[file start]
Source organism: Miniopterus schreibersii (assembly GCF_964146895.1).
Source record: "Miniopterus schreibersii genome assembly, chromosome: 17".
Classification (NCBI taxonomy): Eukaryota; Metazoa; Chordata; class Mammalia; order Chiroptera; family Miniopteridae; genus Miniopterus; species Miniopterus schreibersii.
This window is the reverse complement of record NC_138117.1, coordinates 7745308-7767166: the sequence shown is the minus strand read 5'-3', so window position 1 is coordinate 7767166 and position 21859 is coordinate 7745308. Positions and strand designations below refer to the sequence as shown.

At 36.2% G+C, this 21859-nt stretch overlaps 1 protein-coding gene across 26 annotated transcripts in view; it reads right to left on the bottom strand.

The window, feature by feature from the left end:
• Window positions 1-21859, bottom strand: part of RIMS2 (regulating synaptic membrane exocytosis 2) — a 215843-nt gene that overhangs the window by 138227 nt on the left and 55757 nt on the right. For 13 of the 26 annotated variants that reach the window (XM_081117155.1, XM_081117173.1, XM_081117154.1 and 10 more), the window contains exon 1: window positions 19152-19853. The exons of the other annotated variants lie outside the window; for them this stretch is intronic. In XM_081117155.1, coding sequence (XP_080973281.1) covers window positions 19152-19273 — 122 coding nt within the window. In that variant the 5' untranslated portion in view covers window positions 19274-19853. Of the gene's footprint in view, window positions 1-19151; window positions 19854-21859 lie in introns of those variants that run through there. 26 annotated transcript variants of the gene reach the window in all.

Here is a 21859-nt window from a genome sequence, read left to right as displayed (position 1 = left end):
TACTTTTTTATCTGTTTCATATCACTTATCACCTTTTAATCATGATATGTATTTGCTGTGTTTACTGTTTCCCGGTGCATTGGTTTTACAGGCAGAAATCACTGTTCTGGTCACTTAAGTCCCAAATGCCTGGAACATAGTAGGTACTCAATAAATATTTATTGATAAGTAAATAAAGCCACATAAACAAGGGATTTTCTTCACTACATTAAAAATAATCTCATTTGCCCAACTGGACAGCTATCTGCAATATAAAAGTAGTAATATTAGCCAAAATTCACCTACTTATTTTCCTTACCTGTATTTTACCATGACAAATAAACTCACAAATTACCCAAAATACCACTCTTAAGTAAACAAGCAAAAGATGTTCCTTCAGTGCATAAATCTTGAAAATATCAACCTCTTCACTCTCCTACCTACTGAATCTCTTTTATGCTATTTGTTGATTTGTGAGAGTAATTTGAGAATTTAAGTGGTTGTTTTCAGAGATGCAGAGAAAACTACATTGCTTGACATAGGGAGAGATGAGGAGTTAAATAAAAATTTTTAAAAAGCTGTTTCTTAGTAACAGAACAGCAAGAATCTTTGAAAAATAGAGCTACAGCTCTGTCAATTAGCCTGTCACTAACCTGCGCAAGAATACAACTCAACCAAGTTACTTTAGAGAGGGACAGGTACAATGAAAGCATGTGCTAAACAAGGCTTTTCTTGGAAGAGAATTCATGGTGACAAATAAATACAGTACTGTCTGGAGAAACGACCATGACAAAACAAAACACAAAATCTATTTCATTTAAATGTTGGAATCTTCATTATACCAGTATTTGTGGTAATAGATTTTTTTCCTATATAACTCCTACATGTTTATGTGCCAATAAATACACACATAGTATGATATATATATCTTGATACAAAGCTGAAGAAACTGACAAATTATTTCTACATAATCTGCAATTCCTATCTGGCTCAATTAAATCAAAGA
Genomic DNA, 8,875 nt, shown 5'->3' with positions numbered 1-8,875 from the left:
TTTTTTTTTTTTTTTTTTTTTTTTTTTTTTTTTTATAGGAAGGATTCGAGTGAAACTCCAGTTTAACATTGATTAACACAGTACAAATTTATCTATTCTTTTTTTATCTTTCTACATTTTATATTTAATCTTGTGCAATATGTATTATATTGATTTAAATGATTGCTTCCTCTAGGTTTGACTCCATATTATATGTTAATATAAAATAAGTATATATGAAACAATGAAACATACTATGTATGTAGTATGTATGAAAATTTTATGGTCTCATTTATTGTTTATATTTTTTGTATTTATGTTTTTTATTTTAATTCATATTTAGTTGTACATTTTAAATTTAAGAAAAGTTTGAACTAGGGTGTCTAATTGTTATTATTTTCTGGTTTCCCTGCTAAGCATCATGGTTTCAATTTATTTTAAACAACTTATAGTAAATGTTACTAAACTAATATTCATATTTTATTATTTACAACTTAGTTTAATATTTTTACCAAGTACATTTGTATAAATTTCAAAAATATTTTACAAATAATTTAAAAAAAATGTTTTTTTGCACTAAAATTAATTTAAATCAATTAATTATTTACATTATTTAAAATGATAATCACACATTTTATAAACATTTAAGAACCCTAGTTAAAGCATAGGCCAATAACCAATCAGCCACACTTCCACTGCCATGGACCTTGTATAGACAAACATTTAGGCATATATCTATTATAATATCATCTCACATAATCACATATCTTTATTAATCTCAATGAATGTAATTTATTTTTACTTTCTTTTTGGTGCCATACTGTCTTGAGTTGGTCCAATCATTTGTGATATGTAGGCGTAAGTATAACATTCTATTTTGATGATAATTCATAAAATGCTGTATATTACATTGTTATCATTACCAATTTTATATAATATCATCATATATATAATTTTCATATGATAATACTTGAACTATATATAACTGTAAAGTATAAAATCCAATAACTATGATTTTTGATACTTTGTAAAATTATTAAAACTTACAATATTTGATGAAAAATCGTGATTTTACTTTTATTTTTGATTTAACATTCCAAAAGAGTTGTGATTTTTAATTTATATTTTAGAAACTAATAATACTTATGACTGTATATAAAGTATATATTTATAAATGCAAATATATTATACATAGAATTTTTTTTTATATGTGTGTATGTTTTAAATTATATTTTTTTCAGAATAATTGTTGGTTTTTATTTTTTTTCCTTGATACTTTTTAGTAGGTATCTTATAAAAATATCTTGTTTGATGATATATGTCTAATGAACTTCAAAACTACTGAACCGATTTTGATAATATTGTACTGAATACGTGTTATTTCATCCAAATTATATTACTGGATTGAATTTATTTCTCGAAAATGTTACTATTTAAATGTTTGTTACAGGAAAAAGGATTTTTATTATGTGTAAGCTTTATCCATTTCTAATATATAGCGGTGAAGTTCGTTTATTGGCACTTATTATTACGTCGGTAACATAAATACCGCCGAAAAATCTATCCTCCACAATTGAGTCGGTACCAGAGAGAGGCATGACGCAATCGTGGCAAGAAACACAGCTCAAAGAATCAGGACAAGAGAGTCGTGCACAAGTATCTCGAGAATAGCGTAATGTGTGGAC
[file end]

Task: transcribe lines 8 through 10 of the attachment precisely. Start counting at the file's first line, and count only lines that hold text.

Here is a 21859-nt window from a genome sequence, read left to right as displayed (position 1 = left end):
TACTTTTTTATCTGTTTCATATCACTTATCACCTTTTAATCATGATATGTATTTGCTGTGTTTACTGTTTCCCGGTGCATTGGTTTTACAGGCAGAAATCACTGTTCTGGTCACTTAAGTCCCAAATGCCTGGAACATAGTAGGTACTCAATAAATATTTATTGATAAGTAAATAAAGCCACATAAACAAGGGATTTTCTTCACTACATTAAAAATAATCTCATTTGCCCAACTGGACAGCTATCTGCAATATAAAAGTAGTAATATTAGCCAAAATTCACCTACTTATTTTCCTTACCTGTATTTTACCATGACAAATAAACTCACAAATTACCCAAAATACCACTCTTAAGTAAACAAGCAAAAGATGTTCCTTCAGTGCATAAATCTTGAAAATATCAACCTCTTCACTCTCCTACCTACTGAATCTCTTTTATGCTATTTGTTGATTTGTGAGAGTAATTTGAGAATTTAAGTGGTTGTTTTCAGAGATGCAGAGAAAACTACATTGCTTGACATAGGGAGAGATGAGGAGTTAAATAAAAATTTTTAAAAAGCTGTTTCTTAGTAACAGAACAGCAAGAATCTTTGAAAAATAGAGCTACAGCTCTGTCAATTAGCCTGTCACTAACCTGCGCAAGAATACAACTCAACCAAGTTACTTTAGAGAGGGACAGGTACAATGAAAGCATGTGCTAAACAAGGCTTTTCTTGGAAGAGAATTCATGGTGACAAATAAATACAGTACTGTCTGGAGAAACGACCATGACAAAACAAAACACAAAATCTATTTCATTTAAATGTTGGAATCTTCATTATACCAGTATTTGTGGTAATAGATTTTTTTCCTATATAACTCCTACATGTTTATGTGCCAATAAATACACACATAGTATGATATATATATCTTGATACAAAGCTGAAGAAACTGACAAATTATTTCTACATAATCTGCAATTCCTATCTGGCTCAATTAAATCAAAGA
Genomic DNA, 8,875 nt, shown 5'->3' with positions numbered 1-8,875 from the left: